Monday, August 30, 2010

MTVP 2010 Emmys Coverage: The Aftermath

“The Island it was mythical, and in the end they died. I didn’t understand it, but I tried”
-Jimmy Fallon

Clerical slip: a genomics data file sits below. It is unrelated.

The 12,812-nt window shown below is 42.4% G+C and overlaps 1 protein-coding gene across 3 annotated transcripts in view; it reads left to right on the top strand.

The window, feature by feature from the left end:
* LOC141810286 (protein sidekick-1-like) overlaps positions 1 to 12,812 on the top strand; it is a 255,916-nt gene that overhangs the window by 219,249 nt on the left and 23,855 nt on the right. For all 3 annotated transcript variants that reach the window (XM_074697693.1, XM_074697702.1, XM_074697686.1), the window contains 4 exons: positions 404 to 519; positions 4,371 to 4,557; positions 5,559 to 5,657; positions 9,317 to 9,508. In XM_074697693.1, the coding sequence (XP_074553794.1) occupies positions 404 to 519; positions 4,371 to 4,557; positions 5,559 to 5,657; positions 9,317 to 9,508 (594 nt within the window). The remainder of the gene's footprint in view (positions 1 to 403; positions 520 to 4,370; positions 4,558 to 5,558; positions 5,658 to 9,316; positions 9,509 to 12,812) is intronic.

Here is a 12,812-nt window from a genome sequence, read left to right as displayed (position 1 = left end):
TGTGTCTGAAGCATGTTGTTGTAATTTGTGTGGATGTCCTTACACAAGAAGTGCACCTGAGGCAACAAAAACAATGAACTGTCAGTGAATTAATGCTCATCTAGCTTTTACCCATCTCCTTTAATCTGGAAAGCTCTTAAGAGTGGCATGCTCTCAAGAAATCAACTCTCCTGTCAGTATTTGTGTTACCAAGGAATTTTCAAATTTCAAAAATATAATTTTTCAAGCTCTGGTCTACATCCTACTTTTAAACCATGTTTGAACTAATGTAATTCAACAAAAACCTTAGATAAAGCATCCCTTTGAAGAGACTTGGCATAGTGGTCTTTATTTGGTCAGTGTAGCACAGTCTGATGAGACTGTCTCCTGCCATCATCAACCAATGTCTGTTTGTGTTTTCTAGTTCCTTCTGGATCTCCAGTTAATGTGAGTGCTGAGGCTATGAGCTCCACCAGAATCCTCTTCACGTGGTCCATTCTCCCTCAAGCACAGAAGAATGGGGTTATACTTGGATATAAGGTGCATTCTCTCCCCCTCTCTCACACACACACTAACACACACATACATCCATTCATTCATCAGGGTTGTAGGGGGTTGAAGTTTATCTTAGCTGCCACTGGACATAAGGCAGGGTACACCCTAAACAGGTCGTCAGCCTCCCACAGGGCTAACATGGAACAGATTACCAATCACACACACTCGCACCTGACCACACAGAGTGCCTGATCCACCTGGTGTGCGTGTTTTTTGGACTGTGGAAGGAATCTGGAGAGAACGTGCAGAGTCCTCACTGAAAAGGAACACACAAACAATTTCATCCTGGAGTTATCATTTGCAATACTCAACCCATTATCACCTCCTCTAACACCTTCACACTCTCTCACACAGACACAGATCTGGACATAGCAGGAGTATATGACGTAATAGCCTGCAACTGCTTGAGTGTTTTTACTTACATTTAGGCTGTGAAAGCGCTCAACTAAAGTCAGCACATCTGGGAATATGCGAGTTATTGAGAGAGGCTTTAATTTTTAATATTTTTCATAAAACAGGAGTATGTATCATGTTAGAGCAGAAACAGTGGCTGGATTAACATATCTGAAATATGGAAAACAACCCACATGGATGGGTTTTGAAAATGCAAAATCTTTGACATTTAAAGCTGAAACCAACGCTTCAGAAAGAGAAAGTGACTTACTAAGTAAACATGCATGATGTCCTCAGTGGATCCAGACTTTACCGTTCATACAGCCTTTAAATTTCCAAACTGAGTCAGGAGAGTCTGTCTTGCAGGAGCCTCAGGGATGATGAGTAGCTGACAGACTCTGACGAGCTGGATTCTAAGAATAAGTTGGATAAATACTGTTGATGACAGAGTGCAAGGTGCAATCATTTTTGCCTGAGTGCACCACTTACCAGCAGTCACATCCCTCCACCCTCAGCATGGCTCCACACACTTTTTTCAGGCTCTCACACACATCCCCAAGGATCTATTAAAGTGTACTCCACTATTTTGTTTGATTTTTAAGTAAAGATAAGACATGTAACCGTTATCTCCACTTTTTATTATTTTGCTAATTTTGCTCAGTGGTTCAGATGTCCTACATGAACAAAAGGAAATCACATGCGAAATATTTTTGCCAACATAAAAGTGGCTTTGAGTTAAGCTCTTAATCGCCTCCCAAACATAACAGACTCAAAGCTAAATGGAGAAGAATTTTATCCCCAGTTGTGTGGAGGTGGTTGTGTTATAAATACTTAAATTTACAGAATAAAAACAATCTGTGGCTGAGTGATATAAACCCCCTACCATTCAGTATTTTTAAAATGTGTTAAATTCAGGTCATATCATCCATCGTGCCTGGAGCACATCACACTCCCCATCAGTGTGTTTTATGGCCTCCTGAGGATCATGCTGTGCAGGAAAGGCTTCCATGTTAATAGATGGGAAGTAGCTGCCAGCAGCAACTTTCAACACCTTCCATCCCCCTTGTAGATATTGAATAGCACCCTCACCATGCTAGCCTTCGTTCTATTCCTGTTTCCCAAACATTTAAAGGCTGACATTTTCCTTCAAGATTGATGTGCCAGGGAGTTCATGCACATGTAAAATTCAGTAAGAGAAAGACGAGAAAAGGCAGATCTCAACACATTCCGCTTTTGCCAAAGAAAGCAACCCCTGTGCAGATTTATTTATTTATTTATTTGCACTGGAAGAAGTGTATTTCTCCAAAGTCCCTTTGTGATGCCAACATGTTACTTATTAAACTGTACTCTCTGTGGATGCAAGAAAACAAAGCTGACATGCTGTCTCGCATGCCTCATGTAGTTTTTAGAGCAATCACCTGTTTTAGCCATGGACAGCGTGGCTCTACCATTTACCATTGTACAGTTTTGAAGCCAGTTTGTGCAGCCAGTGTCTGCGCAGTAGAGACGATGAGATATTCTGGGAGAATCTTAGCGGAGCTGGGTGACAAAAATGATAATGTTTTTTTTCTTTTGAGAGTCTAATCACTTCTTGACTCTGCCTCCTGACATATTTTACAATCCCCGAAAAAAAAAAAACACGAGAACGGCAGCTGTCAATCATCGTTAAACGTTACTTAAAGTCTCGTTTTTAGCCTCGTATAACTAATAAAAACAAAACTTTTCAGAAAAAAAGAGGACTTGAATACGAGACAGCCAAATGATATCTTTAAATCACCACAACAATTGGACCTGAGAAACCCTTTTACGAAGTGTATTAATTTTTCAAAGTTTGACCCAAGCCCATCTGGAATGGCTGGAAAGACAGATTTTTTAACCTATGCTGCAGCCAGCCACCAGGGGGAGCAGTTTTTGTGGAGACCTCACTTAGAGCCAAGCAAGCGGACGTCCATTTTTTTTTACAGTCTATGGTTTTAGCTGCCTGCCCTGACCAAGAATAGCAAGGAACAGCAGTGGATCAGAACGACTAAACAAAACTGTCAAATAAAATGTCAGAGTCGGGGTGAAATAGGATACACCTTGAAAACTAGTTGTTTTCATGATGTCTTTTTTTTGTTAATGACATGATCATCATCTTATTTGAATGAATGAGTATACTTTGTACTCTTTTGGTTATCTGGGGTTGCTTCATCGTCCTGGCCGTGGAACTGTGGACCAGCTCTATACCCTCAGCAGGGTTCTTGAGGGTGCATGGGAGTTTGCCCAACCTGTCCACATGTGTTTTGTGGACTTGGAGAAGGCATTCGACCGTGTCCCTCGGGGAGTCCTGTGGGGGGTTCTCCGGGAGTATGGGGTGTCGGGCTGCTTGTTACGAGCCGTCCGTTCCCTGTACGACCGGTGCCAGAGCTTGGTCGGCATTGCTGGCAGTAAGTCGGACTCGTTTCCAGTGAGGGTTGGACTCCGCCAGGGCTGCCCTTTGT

It feels like with this year’s Emmys broadcast, NBC execs said to Jimmy Fallon, “You know that Emmy show last year with that Neil Patrick Harris guy that actually didn’t get panned by critics? Do that..but, you know, with you instead.” Yes, there were many elements of the 2010 Emmys broadcast that were very reminiscent, and in some cases identical to, the 2009 broadcast on CBS. I loved the 2009 broadcast, so you might think this would make me happy, but I actually think that many of the elements of last night’s show that worked well (and there were definitely good moments) were tailored to Jimmy Fallon as an individual performer, rather than the elements that were reused because they worked well last year for a Neil Patrick Harris-helmed show. This was not a bad Emmy’s broadcast, really, certainly not as bad as the Ryan Seacrest helmed “theatre in the round” of 2007 or ABC’s horrible idea to have five co-hosts in 2008, or heck, even the 2010 Academy Awards. I did not personally, however, enjoy this year as much as I enjoyed last year. Part of that, to be fair, is because Neil Patrick Harris is one of my favorite entertainers, and obviously he isn’t going to be hosting two years in a row. Another element is that in most categories, the nominee I was really pulling for didn’t win.